Green IT: Beyond the hype

Green IT: Beyond the hype

Green IT: Beyond the hype

Although heavy-handed messaging has led to a great deal of scepticism in the market, there’s no doubting that environmental concerns are creating serious market opportunities. ARN recently brought together a group of IT industry thought-leaders to talk about myths and margins.

Brian Corrigan, ARN (BC): We are all using the phrase ‘green IT’ but what does it actually mean?

Chris Fasseau, IBM (CF): IBM has been pushing green IT for more than 15 years – we publish our own emissions through a third party and have an internal project called Big Green that will double our datacentre capability by 2010 without increasing electricity usage or carbon emissions. That’s what we take out to customers. You have to take the myth out of green IT because it delivers real business value. We [IT users] double our computing every couple of years and power requirements are four times greater so, unless we do something now, datacentres built 10-15 years ago just aren’t going to cope.

David Blackman, VMware (DB): Fundamentally we need to transform IT and the way it has been done historically is with big beefy datacentres. Green from an IT perspective is about power and cooling. There are lots of restrictions on power availability so how do we reduce that demand? At the same time, how do we give users the flexibility to move into future IT based on cloud computing, Software as a Service or whatever you want to call it? It’s providing great opportunity for the IT community to transform IT and make an organisation more flexible, but also more responsible for the care of the planet.

Thomas Fikentscher, Ingram Micro (TF): You need to understand the carbon footprint of your own organisation, your business partners and the end users in order to assess whether you are complying with regulations. Technology can then be applied to reduce your carbon footprint and adjust to future compliance issues. We have been looking to use our broad knowledge of technology internally while also talking to business partners to see if they have an understanding of what green IT really means and how they can use it for future services.

BC: So how are the resellers around the table taking the green IT message to market?

Andrew Peel, Datacom (AP): We are finding [green IT] requirements in a lot of tender activity now and discussions we are having suggest commercial customers have made the shift. They are starting to talk about green IT in the same way government does. Green IT isn’t fluffy – it has solid outcomes and efficiencies – and when you talk about it on that level it really connects with customers. The concept or sound bite level is where you tend to lose people.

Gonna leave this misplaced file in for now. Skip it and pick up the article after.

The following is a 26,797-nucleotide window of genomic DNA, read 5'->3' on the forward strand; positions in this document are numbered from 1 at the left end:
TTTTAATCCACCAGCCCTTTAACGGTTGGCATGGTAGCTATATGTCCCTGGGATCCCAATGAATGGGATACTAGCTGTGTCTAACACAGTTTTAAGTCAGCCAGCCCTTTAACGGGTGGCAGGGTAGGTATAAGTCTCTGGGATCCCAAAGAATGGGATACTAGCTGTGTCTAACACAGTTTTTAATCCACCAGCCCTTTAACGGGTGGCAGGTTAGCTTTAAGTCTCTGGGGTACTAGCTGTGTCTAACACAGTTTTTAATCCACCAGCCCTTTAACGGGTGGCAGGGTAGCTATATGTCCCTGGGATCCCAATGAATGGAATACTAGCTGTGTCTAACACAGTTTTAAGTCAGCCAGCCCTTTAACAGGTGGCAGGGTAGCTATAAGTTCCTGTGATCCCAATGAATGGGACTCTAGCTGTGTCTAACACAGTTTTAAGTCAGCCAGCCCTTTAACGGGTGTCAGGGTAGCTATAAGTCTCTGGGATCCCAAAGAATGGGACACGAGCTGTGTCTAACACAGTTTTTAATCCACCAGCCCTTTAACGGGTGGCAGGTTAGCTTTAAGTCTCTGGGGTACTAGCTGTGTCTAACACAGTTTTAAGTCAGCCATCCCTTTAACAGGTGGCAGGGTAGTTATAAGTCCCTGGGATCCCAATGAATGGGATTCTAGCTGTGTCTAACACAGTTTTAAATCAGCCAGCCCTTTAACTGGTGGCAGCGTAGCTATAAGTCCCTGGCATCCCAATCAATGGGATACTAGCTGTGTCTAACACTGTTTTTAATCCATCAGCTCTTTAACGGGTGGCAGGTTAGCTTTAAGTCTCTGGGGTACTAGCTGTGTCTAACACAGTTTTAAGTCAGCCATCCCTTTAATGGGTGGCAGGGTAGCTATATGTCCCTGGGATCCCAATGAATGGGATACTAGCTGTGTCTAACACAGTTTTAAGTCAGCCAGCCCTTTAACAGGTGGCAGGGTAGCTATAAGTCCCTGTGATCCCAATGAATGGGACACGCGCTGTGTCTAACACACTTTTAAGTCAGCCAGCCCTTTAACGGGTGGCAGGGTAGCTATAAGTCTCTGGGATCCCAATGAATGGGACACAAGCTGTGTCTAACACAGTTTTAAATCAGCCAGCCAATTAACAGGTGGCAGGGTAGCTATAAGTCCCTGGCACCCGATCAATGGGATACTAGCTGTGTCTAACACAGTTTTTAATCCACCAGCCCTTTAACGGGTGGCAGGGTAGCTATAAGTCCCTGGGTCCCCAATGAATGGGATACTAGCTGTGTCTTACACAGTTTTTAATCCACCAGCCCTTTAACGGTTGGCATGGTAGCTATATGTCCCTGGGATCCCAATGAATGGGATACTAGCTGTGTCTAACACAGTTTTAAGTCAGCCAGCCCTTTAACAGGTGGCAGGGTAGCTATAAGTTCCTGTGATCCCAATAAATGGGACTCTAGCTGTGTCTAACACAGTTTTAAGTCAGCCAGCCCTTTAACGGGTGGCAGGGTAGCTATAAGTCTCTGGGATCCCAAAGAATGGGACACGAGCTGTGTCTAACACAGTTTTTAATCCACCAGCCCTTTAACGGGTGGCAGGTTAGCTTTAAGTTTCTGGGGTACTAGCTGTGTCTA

Alison O’Flynn, Fujitsu (AO): We have seen a shift in market perception away from green IT being seen as a cost because there are real benefits. We think of green IT in two areas – we need to reduce the environmental impact of IT itself through our products, then use technology as an enabler. Fujitsu has a longstanding green policy and we are very lucky to leverage the work that has been done in Japan. We’ve gone to market there with objectives to save 30 million tonnes of CO2 by 2010 on behalf of our customers. It’s about positioning the strategic link between business and IT at the start rather than just talking about an IT project. What are the strategic outcomes and what can IT contribute to corporate goals around sustainability? Once you start to talk in that context, it opens up a range of opportunities instead of focusing on costs. That’s the big difference.

Iain Smale, Carbon Planet (IS): Clients that want to lower their emissions are looking at green IT because it gives them a credible statement to go to market with. I was talking to a major company in Sydney that has been told by its UK parent to reduce emissions by 20 per cent before 2010 and IT is a major focus in delivering that.

Tony Heywood, ComputerCorp (TH): In the mid-market, directors have the best intentions without necessarily having the ability to execute. That’s led to the rise of a plethora of companies such as Carbon Planet that are focused exclusively on helping organisations reduce their carbon footprint. From a director’s point of view there’s a triple play now – people, planet, profit. There are all sorts of definitions on the Web about what green IT is but, at the end of the day, a business is in business to make a profit. If they want to demonstrate economic, environmental and social responsibility in doing so then green IT, unlike Y2K, is a platform on which they can deliver it.

Peter Kazacos, PKBA (PK): That’s a bit of a dilemma because we’ve had kickback from customers that think this is another Y2K. One of the issues is that new software often requires new hardware. The old hardware gets chucked out and that leaves us open as an industry to suggestions that we’re not producing efficient software that can utilise existing hardware. Everybody has bought into the whole thing about server consolidation and using less power – it’s a good thing for the environment and for their pocket – but when they start talking about the desktop we are asking them to throw the old ones out. There are only so many the kids can have and they want new ones too.

TH: Virtualising the desktop has huge impetus for green IT because it will mean we can give the same power to users with much less infrastructure.

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